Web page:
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Chapter 6: Disorders of Calcium Metabolism: Hypocalcemia and Hypercalcemia

A 78-year-old Caucasian man with a history of hypertension presents to the emergency department after a fall. His wife reports that he has been especially fatigued and confused over the last few days. He has lost 15 lb over the last couple of months and has been complaining of low back pain, anorexia, polyuria, and polydipsia for several weeks. History significant for a 50-pack-year history of smoking. Currently taking Lisinopril, Metoprolol, Hydrochlorothiazide, Tums 500 mg daily and Ergocalciferol 50,000 units weekly. Significant laboratory data as noted.

Hgb 10.9 g/dL

WBC 8900

Plts 124,000

Sodium 135 mEq/L

Potassium 4.1 mEq/L

Chloride 110 mEq/L

CO2 22 mEq/L

Creatinine 1.9 mg/dL

BUN 28 mg/dL

Glucose 94 mg/dL

Calcium 14.1 mg/dL

Phosphorus 4.2 mg/dL

Albumin 2.9 g/dL

The most likely cause for his hypercalcemia would be

A. Vitamin D toxicity

B. Multiple myeloma

C. Primary hyperparathyroidism

D. Hydrochlorothiazide

E. Prostate cancer

The answer is B. The most common causes of hypercalcemia are either primary hyperparathyroidism or secondary to malignancies. In general, patients with primary hyperparathyroidism have relatively minor increase in serum calcium, generally less than 12.5–13.0 mg/dL. In this patient, because of the hypoalbuminemia, his corrected calcium would be approximately 14.9 mg/dL (an increase of 0.8 mg/dL for every decrease of 1 g/dL of albumin). In addition, with primary hyperparathyroidism, there is generally hypophosphatemia and rarely is there renal insufficiency. Although vitamin D toxicity can cause marked hypercalcemia, you need to have excessive intoxication with blood levels of vitamin D of greater than 150 ng/dL, which would be very hard to achieve with this dosing regimen. It is generally seen when patients are taking excessive doses of activated vitamin D, such as calcitriol. Thiazide diuretics can cause mild hypercalcemia by increasing distal tubule calcium reabsorption. Prostate cancer generally causes osteoblastic metastasis and more commonly may cause hypocalcemia. In this patient, the hypercalcemia is most likely due to malignancy, with multiple myeloma being the best option. He has anemia, acute renal failure associated with marked hypercalcemia, complaining of bone pain, and in particular, the low anion gap of 3 are all consistent with multiple myeloma.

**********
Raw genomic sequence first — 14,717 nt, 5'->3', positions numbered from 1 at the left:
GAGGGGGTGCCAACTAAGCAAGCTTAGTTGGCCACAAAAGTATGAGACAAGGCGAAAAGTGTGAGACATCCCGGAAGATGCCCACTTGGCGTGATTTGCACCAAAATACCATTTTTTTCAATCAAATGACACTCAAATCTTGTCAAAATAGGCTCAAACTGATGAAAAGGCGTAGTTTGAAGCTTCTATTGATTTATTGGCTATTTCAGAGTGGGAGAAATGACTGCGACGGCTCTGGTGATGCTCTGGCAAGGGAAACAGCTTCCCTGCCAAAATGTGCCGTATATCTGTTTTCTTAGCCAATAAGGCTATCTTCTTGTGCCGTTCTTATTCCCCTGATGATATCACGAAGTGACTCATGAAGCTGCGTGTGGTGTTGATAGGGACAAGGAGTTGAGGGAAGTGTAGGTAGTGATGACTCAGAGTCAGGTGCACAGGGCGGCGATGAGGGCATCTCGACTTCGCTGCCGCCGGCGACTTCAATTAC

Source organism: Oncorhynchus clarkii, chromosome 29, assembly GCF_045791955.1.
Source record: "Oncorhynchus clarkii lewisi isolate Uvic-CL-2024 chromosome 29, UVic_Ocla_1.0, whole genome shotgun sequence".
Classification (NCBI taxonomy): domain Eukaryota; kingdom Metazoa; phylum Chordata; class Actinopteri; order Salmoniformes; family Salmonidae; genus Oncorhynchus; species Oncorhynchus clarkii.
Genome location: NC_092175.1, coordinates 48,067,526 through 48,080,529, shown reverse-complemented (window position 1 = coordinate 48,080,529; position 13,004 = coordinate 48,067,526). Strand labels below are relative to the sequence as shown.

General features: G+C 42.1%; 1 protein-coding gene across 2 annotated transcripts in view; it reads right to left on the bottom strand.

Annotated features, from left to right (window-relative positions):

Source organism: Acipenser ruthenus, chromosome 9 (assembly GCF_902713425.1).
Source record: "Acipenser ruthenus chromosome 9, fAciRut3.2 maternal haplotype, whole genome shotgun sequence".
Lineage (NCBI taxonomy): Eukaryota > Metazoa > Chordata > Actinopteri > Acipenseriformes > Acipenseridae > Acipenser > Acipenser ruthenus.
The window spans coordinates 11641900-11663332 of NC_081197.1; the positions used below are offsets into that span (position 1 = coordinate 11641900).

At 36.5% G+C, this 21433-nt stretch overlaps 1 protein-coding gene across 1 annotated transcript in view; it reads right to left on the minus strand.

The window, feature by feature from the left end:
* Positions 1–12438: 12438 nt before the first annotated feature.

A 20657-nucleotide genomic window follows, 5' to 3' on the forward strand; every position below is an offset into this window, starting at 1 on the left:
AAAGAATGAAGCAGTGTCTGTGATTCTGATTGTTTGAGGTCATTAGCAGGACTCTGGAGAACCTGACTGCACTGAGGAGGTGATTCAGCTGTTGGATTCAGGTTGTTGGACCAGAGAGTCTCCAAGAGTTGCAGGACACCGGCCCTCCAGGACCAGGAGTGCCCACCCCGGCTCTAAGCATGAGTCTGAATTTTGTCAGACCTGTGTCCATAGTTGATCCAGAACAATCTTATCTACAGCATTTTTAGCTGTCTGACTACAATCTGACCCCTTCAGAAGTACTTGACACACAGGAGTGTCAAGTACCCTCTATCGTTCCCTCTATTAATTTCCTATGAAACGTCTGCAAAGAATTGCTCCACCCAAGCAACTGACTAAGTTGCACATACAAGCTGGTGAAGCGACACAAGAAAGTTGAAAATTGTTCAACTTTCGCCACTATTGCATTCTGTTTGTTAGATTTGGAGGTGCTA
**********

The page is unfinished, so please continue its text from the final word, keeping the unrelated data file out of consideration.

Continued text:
Which of the following conditions would not be associated with the development of hypocalcemia?

A. Acute kidney injury

B. Hypomagnesemia

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